From the Fifties…
I wonder how many watts that thing used. In those days the typical generator was rated at 360 watts ( 30 amps @ 12 volts ).
In 1959 VW offered the Hertella Auto Kaffeemachine as a factory option. They are rare nowadays, but there are a lot of 12V coffeemakers. Most look more like camping accessories but several look like they percolate in a cup holder.
Isn’t a cell phone distracting enough in this day and age. Can’t imagine the accident numbers if these things were to be popular today. “Sorry officer I really didn’t see that light, I was making lunch”
I’ve always wondered about those 45 RPM record players that were an option back in the 50s and how in the world they would prevent the tone arm from jumping all over the place.
Or was that for use in non-moving situations only?
As for the hot dog maker, I wonder if the driver had to rev the engine to make that generator keep up with the power consumption? And the VWs were 6 volts until mid 60s and were around 180 watts if I remember correctly. Definition of “slow brewed coffee” maybe…
Back in the early 50s Harley used 6 volt vacuum tube receivers and transmitters on their police bikes. These were large, heavy units mounted on each side of the rear tire. The officer had to rev the engine way up to produce enough power to operate them sufficiently. Imagine having to carry on a conversation while on a revved up HD.
Folks wanted media for music in cars in 1950. The tone arms had extra downward clamping for “less” skipping. 8 tracks. Cassettes. DVDs. And on.
As Alan Jackson would say, don’t rock the jukebox.
I forget which model and manufacturer, maybe Chrysler, but the record player was only offered for two years because of all the problems. Of course then came 8 track. A paradigm; shift.
Gotta remember back in the 50s for travelers, options were limited, then came Macdonald. I didn’t know you could cook hotdogs on 12 volts though. A guy at camp had one he made but for 120, didn’t take long to zap a dog. Just two prongs mounted on a board and a lamp cord.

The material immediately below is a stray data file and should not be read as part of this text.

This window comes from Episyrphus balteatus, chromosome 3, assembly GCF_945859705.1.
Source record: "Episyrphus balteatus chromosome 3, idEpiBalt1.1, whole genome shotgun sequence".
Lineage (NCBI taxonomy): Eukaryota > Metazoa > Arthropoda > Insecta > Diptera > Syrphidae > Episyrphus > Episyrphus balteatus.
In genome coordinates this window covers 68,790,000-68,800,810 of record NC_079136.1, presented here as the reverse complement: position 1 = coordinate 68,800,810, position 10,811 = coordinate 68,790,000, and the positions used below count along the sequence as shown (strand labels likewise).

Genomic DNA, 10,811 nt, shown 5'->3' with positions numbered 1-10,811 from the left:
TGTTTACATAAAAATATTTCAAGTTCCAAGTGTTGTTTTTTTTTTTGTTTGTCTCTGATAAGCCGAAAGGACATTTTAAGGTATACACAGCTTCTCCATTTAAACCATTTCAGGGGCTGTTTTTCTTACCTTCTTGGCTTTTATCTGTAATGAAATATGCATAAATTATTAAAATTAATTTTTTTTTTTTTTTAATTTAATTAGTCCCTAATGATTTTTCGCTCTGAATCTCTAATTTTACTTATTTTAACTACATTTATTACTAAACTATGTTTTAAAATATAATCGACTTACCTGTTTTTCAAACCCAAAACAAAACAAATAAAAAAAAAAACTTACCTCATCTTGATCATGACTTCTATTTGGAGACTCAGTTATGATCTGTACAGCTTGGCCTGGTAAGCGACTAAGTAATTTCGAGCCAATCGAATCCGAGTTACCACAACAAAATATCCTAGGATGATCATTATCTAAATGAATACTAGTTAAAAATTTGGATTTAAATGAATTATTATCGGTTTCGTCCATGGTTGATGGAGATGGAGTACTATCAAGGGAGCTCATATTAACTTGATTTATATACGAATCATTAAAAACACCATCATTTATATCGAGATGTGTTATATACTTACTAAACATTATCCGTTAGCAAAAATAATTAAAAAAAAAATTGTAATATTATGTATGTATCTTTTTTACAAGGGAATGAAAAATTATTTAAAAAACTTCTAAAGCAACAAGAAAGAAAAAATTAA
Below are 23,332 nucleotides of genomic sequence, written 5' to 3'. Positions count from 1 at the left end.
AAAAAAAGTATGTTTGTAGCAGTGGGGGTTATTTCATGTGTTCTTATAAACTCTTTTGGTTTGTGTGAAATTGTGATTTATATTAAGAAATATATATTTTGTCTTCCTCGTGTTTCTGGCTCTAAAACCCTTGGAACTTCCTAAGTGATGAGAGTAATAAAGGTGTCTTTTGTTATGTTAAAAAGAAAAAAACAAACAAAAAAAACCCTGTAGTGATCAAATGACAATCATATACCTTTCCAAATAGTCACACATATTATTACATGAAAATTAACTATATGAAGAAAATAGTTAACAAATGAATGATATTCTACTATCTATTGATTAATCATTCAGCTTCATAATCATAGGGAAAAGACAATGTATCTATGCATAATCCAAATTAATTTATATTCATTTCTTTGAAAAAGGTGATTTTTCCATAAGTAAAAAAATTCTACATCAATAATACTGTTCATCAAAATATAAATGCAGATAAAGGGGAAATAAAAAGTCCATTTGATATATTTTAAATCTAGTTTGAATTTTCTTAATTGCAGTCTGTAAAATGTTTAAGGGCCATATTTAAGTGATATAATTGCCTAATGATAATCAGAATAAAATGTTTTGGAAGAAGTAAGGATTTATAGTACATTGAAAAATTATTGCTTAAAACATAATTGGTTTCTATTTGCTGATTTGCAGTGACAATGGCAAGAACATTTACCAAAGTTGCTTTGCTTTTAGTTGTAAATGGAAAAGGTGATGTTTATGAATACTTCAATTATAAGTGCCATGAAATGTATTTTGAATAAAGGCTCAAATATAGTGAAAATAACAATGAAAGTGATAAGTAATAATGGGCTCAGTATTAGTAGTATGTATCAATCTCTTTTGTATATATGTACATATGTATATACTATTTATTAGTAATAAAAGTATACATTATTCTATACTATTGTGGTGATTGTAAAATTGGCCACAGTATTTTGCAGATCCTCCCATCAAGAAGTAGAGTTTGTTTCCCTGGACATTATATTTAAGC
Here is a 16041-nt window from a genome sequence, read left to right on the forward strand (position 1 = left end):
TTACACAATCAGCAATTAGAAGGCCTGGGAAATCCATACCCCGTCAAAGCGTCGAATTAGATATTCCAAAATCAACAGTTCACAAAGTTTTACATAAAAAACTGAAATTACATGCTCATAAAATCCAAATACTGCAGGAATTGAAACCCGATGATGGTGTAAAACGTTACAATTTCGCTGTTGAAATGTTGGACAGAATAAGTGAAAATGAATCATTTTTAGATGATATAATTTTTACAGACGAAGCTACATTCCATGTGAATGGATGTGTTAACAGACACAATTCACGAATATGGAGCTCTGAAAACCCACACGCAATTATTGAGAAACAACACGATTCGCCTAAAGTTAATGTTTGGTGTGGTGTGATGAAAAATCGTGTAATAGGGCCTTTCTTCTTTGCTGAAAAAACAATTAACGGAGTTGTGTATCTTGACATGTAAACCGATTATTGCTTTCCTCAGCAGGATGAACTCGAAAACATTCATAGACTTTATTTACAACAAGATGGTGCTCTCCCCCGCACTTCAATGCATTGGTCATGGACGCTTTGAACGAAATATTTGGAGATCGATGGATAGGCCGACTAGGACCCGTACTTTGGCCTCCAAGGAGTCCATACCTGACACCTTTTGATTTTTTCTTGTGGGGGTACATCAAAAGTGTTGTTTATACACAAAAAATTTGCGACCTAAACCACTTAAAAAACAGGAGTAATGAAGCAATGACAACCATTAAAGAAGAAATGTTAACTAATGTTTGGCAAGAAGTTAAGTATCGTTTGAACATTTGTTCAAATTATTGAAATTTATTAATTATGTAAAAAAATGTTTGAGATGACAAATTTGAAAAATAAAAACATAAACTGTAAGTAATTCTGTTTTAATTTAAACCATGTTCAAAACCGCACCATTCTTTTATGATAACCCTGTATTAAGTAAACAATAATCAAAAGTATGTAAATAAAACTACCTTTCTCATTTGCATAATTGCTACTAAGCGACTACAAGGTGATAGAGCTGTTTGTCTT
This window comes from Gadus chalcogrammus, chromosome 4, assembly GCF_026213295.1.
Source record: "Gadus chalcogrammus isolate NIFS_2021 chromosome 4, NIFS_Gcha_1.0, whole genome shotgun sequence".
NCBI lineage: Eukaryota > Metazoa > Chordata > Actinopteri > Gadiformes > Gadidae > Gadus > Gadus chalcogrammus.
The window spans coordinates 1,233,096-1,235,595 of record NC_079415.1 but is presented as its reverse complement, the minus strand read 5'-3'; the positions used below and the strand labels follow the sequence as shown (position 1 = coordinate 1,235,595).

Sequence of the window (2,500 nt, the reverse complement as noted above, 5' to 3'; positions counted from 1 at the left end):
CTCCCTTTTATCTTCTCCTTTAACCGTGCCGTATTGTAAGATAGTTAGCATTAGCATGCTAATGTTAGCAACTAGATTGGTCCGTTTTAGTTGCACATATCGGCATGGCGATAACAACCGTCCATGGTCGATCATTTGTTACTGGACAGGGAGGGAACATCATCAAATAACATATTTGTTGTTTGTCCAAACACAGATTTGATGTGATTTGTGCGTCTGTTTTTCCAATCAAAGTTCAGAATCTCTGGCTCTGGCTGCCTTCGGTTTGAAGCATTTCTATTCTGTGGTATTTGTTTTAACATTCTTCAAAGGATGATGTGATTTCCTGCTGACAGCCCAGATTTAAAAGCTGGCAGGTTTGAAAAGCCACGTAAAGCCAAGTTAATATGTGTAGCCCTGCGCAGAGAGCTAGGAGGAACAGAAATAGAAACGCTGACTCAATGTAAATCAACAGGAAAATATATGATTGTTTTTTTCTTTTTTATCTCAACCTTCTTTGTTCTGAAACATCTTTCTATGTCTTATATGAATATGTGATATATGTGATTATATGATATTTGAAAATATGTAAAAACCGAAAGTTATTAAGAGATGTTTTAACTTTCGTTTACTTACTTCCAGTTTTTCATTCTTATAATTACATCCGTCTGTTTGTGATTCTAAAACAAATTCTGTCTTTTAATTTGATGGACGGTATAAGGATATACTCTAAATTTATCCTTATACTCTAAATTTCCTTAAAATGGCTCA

And some drivers would cook food under the hood, using exhaust manifold heat. I recall one article about this in a ca. 1960 Popular Mechanics or Popular Science magazine. Baked potatoes come to mind. I’d guess more than a few people tried this BITD.
OK , what the heck does that mean ?
Not sure but it should be…BITE, baked in the engine
One of my high school friends had one of those 45 rpm players installed in his car. Tubes rather than transistors, an old one even then, he found it used, at a flea market. It would play ok when driving as long as the road was pretty smooth. If it skipped once in a while , who cares? …lol … Audio quality from 45 records wasn’t very good anyway. Still, it was good way enjoy a little of Cream’s Sunshine of Your Love.
The hot dog gadget, that I don’t see, other than as a conversation piece.
I got it…BITD, Back In The Day
We did something like that in the steel mill. I sometimes worked on the hydraulic pipe leak tester. The hydraulics had a radiator that got really hot. We used to cook hot dogs on it. We got full fo ourselves one day and the operator called out on the inter Intercom that we had hot dogs for lunch. The mechanics shot back that they were steaming crabs in the shop while they waited for the next breakdown. We were suitably bummed out.